Showing posts from August, 2019

Sculpture at Marks Hall

Marks Hall was a Jacobean country house some 2 miles (3.2 km) north of Coggeshall in Essex, but by 1949, the mansion was neglected and said to be in a dangerous state, so was demolished in 1950.  Forward to 2019 and Marks Hall Estate is now the site of 300 acres of Gardens and Arboretum - a great place at all times of year to wander and explore. In 1163 the manor house and estate of Markshall were granted to the Markshall family after being confiscated from Hugh de Essex. They descended in the Markshall family until the estate was sold to John Cole, who renovated parts of the house. It was then sold to Edward Deraugh in 1581. In 1605 Robert Honywood purchased Marks Hall from Deraugh's grandson, William, pulled down part of the old timber-framed house and built a new brick building in 1609. It then descended through several more families until Thomas Phillips Price (1844-1932), a Welsh landowner, mine owner, and Liberal politician, purchased Marks Hall, then a mansion and deer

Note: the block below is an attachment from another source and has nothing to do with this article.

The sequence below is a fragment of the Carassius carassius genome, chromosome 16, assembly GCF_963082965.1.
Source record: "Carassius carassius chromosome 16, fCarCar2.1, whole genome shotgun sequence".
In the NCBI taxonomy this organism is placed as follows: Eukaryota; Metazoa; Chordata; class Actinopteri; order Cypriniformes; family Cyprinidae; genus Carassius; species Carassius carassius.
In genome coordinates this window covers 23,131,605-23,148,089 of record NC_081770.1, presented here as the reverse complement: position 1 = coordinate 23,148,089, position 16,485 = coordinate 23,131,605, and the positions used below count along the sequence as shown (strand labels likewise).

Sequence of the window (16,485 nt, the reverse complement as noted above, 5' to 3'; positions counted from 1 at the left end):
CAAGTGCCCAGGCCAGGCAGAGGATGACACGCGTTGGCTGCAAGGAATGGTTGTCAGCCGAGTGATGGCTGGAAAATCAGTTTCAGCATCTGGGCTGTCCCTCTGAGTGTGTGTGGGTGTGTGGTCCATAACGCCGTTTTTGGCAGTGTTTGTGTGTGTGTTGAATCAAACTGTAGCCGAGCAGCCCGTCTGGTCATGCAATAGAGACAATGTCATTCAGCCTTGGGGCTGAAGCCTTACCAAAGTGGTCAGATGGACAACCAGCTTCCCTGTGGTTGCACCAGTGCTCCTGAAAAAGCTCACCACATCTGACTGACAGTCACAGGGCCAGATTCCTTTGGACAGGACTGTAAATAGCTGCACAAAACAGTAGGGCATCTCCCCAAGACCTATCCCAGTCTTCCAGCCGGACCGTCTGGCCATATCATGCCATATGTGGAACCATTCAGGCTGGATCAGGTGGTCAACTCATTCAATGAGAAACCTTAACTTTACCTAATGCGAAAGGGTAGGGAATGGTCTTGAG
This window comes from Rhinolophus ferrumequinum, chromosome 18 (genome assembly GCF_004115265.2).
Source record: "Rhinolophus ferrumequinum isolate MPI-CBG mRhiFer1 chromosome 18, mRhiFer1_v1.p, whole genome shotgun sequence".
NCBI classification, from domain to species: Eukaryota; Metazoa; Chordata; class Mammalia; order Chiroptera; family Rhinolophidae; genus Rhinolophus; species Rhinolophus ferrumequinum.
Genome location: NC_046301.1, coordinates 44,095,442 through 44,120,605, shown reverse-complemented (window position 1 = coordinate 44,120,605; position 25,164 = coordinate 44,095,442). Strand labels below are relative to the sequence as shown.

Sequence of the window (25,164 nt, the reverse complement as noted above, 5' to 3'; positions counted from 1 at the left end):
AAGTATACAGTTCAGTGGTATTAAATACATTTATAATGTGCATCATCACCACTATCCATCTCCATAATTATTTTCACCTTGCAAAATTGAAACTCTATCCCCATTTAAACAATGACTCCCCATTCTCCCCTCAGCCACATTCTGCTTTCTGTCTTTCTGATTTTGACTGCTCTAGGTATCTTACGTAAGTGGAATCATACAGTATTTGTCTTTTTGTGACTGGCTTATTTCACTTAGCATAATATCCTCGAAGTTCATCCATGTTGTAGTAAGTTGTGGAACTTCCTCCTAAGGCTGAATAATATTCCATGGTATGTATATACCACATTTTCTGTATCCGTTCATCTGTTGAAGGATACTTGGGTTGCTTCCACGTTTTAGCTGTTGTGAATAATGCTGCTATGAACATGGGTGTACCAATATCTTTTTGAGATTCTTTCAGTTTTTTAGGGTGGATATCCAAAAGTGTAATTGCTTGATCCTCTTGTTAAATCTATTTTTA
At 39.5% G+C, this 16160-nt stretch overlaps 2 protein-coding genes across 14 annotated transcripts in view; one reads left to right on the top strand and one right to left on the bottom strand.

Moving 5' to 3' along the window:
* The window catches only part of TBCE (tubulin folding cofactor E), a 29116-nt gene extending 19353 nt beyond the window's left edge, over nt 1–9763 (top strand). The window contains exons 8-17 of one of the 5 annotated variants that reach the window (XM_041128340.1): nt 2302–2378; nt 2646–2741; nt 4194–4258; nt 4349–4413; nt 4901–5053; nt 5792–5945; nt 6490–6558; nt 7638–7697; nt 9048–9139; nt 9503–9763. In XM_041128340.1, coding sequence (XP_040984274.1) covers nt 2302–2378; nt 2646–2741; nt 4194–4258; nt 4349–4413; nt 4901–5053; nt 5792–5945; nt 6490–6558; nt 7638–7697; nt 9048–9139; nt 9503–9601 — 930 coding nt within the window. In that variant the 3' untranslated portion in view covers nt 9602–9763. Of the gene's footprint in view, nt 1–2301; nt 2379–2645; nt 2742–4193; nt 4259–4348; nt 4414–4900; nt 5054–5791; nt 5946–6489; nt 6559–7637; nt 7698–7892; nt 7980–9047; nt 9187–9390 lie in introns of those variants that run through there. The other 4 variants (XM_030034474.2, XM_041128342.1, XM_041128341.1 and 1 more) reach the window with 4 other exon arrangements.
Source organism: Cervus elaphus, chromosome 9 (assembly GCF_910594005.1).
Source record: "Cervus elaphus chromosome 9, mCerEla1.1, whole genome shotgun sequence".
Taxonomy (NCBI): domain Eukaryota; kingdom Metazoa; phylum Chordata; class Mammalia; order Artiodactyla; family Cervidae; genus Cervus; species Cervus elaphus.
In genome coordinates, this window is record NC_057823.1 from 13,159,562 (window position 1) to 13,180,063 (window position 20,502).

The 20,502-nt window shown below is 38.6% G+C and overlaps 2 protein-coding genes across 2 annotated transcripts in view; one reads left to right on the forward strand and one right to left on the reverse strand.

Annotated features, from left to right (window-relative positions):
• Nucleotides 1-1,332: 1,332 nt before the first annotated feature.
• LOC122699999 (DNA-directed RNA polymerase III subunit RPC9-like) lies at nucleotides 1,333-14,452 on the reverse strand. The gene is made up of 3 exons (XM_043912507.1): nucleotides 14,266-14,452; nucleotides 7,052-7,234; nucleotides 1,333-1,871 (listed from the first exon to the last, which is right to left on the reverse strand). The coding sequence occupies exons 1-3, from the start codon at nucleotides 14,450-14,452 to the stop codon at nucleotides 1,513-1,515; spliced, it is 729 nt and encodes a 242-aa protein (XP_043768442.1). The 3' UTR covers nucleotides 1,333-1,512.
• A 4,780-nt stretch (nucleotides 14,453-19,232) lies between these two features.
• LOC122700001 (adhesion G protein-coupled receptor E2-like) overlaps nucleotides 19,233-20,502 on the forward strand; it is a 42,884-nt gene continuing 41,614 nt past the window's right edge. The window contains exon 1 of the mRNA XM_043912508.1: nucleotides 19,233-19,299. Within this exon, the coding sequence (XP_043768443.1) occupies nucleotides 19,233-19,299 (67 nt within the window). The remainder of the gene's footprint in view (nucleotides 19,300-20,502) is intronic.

Theberton and the tranquility of Dunwich

A visit to two interesting places today. One being Dunwich Heath and the other the village of Theberton. The village of Theberton has a grim past relating to the First World War, which can be perhaps glimpsed from the village sign? The burnt out airship. (sorry, not the best picture). On the night of 17th June 1917, on the edge of this village, German Zeppelin airship L48 was brought down, with the agonising death of 16 of its crew. Finding yourself on fire and falling through the air cannot fill you with much hope of your survival, but remarkably some of the crew did survive, to be rounded up by the local constable, who I like to imagine arriving on his bike. The dead were buried in the graveyard extension here, before being moved to a military cemetery 60 years later, but their memorial remains. In the porch there is part of the superstructure of the giant airship, incongruous in a glass case. The church of St Peter has one of Suffolk's prettiest round towers, a